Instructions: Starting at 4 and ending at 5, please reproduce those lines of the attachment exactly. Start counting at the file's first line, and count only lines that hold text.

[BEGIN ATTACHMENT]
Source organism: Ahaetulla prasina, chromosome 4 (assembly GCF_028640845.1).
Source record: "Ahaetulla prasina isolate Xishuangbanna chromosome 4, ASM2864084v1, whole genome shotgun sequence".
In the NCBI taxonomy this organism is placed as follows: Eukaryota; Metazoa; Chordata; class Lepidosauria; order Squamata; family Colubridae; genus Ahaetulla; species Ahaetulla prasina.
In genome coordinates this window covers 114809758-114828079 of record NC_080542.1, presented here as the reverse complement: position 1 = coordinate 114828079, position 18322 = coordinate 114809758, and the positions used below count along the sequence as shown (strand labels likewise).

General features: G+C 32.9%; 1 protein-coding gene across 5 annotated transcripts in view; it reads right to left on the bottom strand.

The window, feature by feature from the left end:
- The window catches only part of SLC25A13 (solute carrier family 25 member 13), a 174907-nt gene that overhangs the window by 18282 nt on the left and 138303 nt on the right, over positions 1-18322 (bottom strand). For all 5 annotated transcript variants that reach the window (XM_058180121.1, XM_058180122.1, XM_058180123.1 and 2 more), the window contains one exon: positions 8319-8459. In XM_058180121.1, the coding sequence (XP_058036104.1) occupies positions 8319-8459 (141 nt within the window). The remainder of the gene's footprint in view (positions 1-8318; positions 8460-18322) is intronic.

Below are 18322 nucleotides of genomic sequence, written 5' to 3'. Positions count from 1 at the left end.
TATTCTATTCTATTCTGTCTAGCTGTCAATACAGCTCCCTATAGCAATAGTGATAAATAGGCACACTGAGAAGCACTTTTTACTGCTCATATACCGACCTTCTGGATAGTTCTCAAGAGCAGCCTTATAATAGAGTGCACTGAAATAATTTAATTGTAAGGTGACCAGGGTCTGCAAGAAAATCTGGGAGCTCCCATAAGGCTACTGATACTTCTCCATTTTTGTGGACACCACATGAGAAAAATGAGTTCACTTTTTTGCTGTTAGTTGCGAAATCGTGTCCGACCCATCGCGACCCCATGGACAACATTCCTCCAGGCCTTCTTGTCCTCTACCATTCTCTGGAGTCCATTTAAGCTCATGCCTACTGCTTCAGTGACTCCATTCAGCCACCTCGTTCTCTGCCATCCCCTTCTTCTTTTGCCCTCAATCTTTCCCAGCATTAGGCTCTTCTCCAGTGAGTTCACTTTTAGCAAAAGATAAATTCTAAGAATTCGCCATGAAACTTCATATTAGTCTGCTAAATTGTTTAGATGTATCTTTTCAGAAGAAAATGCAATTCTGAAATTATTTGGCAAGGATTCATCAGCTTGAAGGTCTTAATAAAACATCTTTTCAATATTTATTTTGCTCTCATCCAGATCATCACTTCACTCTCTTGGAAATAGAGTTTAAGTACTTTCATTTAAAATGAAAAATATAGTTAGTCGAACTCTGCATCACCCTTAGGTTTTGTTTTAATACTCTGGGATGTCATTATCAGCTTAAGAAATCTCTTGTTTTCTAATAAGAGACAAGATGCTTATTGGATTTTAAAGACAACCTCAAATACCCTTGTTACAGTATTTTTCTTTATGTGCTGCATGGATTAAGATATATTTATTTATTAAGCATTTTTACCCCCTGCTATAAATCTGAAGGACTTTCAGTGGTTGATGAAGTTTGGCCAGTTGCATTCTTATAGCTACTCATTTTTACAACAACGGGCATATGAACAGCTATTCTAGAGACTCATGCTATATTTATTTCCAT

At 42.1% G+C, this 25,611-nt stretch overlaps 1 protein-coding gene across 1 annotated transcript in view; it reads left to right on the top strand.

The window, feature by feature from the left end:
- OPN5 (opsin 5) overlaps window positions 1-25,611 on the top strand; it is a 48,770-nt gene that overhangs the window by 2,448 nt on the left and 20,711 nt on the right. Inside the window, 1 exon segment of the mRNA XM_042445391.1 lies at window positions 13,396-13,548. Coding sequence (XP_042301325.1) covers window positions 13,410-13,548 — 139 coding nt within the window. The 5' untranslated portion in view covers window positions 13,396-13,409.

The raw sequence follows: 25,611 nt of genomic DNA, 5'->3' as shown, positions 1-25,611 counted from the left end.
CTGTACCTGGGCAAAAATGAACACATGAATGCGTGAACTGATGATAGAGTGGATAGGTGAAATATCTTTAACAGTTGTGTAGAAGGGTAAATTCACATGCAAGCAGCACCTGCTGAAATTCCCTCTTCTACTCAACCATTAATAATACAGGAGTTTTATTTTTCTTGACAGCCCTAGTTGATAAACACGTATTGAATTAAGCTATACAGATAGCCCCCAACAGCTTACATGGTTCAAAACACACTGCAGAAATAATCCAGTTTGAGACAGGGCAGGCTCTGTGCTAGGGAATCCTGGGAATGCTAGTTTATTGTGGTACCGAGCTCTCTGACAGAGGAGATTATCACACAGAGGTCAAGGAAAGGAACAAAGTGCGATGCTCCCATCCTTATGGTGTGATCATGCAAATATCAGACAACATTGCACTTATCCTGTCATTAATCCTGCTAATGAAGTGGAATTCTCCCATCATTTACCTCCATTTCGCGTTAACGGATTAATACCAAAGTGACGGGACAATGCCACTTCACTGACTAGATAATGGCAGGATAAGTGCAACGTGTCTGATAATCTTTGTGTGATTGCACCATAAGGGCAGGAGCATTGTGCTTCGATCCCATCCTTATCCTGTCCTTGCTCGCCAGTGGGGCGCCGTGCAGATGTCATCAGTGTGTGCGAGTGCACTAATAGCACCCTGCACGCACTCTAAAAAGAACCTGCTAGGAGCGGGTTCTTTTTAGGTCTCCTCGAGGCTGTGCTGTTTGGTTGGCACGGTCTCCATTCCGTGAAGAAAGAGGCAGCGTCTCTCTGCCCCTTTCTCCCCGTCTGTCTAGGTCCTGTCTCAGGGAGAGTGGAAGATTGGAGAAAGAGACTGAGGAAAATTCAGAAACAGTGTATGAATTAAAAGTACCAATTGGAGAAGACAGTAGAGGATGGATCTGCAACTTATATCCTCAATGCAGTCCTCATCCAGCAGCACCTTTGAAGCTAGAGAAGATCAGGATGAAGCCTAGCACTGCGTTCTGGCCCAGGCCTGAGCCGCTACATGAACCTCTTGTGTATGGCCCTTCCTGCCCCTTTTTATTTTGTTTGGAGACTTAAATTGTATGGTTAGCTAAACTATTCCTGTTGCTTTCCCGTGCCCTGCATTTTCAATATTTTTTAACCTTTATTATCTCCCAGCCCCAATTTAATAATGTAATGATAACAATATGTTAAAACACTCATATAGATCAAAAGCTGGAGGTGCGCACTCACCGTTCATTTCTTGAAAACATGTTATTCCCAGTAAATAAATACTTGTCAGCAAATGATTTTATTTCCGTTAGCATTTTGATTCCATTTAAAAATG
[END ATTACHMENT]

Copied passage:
In genome coordinates this window covers 114809758-114828079 of record NC_080542.1, presented here as the reverse complement: position 1 = coordinate 114828079, position 18322 = coordinate 114809758, and the positions used below count along the sequence as shown (strand labels likewise).

General features: G+C 32.9%; 1 protein-coding gene across 5 annotated transcripts in view; it reads right to left on the bottom strand.